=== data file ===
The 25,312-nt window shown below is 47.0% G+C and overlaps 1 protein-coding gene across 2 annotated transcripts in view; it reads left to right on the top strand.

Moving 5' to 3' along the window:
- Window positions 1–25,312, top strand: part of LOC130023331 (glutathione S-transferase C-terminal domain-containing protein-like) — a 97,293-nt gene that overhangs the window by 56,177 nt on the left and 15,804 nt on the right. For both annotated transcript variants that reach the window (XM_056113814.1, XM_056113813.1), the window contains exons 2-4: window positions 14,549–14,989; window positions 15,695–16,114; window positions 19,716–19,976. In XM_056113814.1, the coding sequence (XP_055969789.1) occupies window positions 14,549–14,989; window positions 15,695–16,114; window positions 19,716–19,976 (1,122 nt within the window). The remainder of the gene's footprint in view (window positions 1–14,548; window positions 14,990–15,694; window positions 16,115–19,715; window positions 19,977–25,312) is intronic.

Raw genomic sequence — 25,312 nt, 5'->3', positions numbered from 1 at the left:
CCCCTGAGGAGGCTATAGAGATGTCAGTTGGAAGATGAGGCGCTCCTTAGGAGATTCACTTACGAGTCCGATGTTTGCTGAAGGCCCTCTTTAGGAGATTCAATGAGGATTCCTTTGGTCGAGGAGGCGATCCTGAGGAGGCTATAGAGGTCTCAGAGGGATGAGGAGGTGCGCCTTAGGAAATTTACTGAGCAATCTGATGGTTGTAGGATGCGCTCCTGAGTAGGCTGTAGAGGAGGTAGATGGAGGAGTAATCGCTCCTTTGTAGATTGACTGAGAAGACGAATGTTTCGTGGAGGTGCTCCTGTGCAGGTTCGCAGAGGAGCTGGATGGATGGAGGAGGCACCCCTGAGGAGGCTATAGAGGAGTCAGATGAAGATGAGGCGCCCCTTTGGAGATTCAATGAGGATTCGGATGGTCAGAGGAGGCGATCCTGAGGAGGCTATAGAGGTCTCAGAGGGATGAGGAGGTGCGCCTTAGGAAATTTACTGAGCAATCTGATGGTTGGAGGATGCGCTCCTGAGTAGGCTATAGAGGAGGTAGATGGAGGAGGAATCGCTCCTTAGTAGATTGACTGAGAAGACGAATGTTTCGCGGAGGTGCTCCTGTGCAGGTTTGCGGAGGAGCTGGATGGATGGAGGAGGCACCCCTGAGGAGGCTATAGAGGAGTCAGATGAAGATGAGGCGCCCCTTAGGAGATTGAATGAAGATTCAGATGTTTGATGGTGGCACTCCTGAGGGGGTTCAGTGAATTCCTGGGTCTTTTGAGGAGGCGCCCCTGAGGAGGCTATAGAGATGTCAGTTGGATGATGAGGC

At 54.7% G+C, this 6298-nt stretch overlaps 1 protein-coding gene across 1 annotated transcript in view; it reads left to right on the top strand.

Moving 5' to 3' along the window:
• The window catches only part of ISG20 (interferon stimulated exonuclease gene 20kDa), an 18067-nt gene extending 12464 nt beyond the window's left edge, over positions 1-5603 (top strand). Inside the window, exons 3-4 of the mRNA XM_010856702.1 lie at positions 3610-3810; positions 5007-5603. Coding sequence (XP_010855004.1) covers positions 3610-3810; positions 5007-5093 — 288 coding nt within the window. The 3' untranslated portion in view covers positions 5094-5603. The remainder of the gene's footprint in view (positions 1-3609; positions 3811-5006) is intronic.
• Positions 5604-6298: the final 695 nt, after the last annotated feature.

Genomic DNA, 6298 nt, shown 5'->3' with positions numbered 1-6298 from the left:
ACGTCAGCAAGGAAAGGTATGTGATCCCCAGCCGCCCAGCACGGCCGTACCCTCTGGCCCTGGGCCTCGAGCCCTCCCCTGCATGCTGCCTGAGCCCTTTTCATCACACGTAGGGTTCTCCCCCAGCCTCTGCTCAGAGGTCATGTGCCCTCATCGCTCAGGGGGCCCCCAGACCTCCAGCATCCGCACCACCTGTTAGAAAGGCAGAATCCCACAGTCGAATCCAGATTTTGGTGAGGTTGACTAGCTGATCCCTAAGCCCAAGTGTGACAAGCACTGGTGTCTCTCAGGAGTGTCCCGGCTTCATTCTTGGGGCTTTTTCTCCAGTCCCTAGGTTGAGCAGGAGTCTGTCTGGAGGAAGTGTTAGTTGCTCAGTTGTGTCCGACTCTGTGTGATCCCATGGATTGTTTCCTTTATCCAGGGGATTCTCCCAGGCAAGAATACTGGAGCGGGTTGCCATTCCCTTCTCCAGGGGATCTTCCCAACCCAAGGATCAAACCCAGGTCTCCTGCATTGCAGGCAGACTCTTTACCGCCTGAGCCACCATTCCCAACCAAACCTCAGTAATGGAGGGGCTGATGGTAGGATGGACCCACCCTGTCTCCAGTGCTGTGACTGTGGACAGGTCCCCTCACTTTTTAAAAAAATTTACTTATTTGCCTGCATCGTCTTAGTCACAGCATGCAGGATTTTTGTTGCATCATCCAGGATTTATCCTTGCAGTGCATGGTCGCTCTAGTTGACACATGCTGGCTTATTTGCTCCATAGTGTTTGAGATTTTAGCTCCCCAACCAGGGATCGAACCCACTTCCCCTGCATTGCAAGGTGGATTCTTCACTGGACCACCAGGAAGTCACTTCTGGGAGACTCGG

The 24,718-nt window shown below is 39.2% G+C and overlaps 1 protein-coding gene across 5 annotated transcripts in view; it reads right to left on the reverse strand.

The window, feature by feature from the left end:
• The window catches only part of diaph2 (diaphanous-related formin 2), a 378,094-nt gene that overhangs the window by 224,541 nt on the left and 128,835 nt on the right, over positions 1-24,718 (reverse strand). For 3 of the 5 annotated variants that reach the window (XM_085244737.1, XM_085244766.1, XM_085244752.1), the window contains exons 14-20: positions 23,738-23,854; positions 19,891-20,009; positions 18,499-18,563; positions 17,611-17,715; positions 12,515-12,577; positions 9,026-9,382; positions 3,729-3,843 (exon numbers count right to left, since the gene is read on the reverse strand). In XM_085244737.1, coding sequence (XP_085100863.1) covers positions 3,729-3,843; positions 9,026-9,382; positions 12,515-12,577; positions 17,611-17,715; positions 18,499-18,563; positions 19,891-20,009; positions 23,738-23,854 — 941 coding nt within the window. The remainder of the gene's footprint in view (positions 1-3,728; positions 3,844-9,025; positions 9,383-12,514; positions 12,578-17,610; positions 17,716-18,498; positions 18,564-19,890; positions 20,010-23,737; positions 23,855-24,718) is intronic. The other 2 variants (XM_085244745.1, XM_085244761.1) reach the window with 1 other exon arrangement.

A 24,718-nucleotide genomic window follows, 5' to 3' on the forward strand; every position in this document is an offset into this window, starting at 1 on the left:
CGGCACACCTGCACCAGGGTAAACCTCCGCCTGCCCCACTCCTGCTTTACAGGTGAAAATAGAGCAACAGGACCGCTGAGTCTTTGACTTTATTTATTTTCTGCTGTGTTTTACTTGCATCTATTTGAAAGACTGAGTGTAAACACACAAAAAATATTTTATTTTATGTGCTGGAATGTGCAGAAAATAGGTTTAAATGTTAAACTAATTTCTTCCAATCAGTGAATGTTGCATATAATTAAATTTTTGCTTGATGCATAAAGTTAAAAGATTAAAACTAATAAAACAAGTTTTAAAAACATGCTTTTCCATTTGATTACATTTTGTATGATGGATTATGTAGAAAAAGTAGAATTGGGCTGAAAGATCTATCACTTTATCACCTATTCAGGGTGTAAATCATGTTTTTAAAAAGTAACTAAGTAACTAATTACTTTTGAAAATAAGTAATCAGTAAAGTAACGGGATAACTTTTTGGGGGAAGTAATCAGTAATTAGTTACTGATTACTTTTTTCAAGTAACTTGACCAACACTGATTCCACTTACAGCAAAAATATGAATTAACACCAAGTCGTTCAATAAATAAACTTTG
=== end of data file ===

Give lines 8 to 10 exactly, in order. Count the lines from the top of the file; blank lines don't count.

• The window catches only part of ISG20 (interferon stimulated exonuclease gene 20kDa), an 18067-nt gene extending 12464 nt beyond the window's left edge, over positions 1-5603 (top strand). Inside the window, exons 3-4 of the mRNA XM_010856702.1 lie at positions 3610-3810; positions 5007-5603. Coding sequence (XP_010855004.1) covers positions 3610-3810; positions 5007-5093 — 288 coding nt within the window. The 3' untranslated portion in view covers positions 5094-5603. The remainder of the gene's footprint in view (positions 1-3609; positions 3811-5006) is intronic.
• Positions 5604-6298: the final 695 nt, after the last annotated feature.

Genomic DNA, 6298 nt, shown 5'->3' with positions numbered 1-6298 from the left: